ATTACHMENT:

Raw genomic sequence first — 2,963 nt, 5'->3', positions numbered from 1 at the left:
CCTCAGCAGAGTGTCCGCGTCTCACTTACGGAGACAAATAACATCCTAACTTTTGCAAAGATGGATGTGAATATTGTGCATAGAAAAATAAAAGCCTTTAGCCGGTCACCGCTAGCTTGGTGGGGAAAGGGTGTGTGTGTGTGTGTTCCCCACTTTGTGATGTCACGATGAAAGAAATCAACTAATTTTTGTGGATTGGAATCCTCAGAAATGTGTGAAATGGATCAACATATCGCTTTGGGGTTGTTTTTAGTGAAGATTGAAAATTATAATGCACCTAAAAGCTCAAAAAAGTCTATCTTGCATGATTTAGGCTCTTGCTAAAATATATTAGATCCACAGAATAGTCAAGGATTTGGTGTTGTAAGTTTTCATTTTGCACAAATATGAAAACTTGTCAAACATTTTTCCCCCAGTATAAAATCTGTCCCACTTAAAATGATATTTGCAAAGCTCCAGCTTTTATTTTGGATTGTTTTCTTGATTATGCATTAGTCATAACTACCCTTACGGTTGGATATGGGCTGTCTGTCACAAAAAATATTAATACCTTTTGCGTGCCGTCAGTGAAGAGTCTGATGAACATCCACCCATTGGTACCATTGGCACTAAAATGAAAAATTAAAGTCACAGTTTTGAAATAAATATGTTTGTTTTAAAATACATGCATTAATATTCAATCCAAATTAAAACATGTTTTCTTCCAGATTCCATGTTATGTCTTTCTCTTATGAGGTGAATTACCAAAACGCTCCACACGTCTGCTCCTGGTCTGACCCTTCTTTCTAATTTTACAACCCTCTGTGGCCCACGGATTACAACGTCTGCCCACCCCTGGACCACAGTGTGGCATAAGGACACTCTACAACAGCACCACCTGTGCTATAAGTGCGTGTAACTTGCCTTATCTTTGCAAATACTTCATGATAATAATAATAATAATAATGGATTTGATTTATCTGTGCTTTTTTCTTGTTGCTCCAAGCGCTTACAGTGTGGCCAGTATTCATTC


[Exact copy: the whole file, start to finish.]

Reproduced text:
Raw genomic sequence first — 2,963 nt, 5'->3', positions numbered from 1 at the left:
CCTCAGCAGAGTGTCCGCGTCTCACTTACGGAGACAAATAACATCCTAACTTTTGCAAAGATGGATGTGAATATTGTGCATAGAAAAATAAAAGCCTTTAGCCGGTCACCGCTAGCTTGGTGGGGAAAGGGTGTGTGTGTGTGTGTTCCCCACTTTGTGATGTCACGATGAAAGAAATCAACTAATTTTTGTGGATTGGAATCCTCAGAAATGTGTGAAATGGATCAACATATCGCTTTGGGGTTGTTTTTAGTGAAGATTGAAAATTATAATGCACCTAAAAGCTCAAAAAAGTCTATCTTGCATGATTTAGGCTCTTGCTAAAATATATTAGATCCACAGAATAGTCAAGGATTTGGTGTTGTAAGTTTTCATTTTGCACAAATATGAAAACTTGTCAAACATTTTTCCCCCAGTATAAAATCTGTCCCACTTAAAATGATATTTGCAAAGCTCCAGCTTTTATTTTGGATTGTTTTCTTGATTATGCATTAGTCATAACTACCCTTACGGTTGGATATGGGCTGTCTGTCACAAAAAATATTAATACCTTTTGCGTGCCGTCAGTGAAGAGTCTGATGAACATCCACCCATTGGTACCATTGGCACTAAAATGAAAAATTAAAGTCACAGTTTTGAAATAAATATGTTTGTTTTAAAATACATGCATTAATATTCAATCCAAATTAAAACATGTTTTCTTCCAGATTCCATGTTATGTCTTTCTCTTATGAGGTGAATTACCAAAACGCTCCACACGTCTGCTCCTGGTCTGACCCTTCTTTCTAATTTTACAACCCTCTGTGGCCCACGGATTACAACGTCTGCCCACCCCTGGACCACAGTGTGGCATAAGGACACTCTACAACAGCACCACCTGTGCTATAAGTGCGTGTAACTTGCCTTATCTTTGCAAATACTTCATGATAATAATAATAATAATAATGGATTTGATTTATCTGTGCTTTTTTCTTGTTGCTCCAAGCGCTTACAGTGTGGCCAGTATTCATTC